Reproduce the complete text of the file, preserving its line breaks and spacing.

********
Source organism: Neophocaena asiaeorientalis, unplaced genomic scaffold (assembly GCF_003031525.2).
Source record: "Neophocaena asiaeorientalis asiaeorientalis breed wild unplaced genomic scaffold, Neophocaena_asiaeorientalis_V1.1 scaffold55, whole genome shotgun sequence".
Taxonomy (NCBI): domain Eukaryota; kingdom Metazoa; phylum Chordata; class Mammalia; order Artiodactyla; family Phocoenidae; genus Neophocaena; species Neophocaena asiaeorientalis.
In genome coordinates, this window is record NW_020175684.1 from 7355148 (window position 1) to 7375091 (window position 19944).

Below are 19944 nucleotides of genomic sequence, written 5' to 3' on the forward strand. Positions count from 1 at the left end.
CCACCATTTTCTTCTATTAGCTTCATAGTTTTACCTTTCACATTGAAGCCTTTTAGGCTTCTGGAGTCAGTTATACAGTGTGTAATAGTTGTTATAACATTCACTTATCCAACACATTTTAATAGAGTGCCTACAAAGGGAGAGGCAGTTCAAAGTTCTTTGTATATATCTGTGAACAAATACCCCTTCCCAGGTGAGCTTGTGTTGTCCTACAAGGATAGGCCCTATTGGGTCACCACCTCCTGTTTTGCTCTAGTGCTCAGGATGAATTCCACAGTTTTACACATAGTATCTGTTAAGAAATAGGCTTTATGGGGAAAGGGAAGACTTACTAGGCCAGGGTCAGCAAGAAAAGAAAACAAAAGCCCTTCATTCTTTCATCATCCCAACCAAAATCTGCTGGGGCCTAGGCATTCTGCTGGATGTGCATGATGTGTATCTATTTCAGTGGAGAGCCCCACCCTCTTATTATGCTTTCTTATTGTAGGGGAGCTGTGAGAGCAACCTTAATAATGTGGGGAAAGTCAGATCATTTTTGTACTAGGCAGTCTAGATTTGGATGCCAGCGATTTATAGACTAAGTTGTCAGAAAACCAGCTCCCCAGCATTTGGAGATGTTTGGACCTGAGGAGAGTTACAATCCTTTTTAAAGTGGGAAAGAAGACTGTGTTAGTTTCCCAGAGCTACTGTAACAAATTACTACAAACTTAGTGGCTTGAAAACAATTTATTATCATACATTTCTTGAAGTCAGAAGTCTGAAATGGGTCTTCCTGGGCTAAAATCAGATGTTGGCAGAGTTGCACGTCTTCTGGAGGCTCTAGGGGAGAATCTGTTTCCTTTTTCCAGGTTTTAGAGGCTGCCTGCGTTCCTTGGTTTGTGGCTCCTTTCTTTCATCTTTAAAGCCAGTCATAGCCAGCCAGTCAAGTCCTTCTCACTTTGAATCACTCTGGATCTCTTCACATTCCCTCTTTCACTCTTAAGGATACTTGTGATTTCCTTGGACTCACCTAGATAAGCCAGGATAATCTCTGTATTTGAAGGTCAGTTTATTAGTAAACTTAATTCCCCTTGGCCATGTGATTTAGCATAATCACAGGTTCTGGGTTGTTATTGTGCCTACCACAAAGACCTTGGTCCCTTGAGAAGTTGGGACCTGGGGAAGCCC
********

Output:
Source organism: Neophocaena asiaeorientalis, unplaced genomic scaffold (assembly GCF_003031525.2).
Source record: "Neophocaena asiaeorientalis asiaeorientalis breed wild unplaced genomic scaffold, Neophocaena_asiaeorientalis_V1.1 scaffold55, whole genome shotgun sequence".
Taxonomy (NCBI): domain Eukaryota; kingdom Metazoa; phylum Chordata; class Mammalia; order Artiodactyla; family Phocoenidae; genus Neophocaena; species Neophocaena asiaeorientalis.
In genome coordinates, this window is record NW_020175684.1 from 7355148 (window position 1) to 7375091 (window position 19944).

Below are 19944 nucleotides of genomic sequence, written 5' to 3' on the forward strand. Positions count from 1 at the left end.
CCACCATTTTCTTCTATTAGCTTCATAGTTTTACCTTTCACATTGAAGCCTTTTAGGCTTCTGGAGTCAGTTATACAGTGTGTAATAGTTGTTATAACATTCACTTATCCAACACATTTTAATAGAGTGCCTACAAAGGGAGAGGCAGTTCAAAGTTCTTTGTATATATCTGTGAACAAATACCCCTTCCCAGGTGAGCTTGTGTTGTCCTACAAGGATAGGCCCTATTGGGTCACCACCTCCTGTTTTGCTCTAGTGCTCAGGATGAATTCCACAGTTTTACACATAGTATCTGTTAAGAAATAGGCTTTATGGGGAAAGGGAAGACTTACTAGGCCAGGGTCAGCAAGAAAAGAAAACAAAAGCCCTTCATTCTTTCATCATCCCAACCAAAATCTGCTGGGGCCTAGGCATTCTGCTGGATGTGCATGATGTGTATCTATTTCAGTGGAGAGCCCCACCCTCTTATTATGCTTTCTTATTGTAGGGGAGCTGTGAGAGCAACCTTAATAATGTGGGGAAAGTCAGATCATTTTTGTACTAGGCAGTCTAGATTTGGATGCCAGCGATTTATAGACTAAGTTGTCAGAAAACCAGCTCCCCAGCATTTGGAGATGTTTGGACCTGAGGAGAGTTACAATCCTTTTTAAAGTGGGAAAGAAGACTGTGTTAGTTTCCCAGAGCTACTGTAACAAATTACTACAAACTTAGTGGCTTGAAAACAATTTATTATCATACATTTCTTGAAGTCAGAAGTCTGAAATGGGTCTTCCTGGGCTAAAATCAGATGTTGGCAGAGTTGCACGTCTTCTGGAGGCTCTAGGGGAGAATCTGTTTCCTTTTTCCAGGTTTTAGAGGCTGCCTGCGTTCCTTGGTTTGTGGCTCCTTTCTTTCATCTTTAAAGCCAGTCATAGCCAGCCAGTCAAGTCCTTCTCACTTTGAATCACTCTGGATCTCTTCACATTCCCTCTTTCACTCTTAAGGATACTTGTGATTTCCTTGGACTCACCTAGATAAGCCAGGATAATCTCTGTATTTGAAGGTCAGTTTATTAGTAAACTTAATTCCCCTTGGCCATGTGATTTAGCATAATCACAGGTTCTGGGTTGTTATTGTGCCTACCACAAAGACCTTGGTCCCTTGAGAAGTTGGGACCTGGGGAAGCCC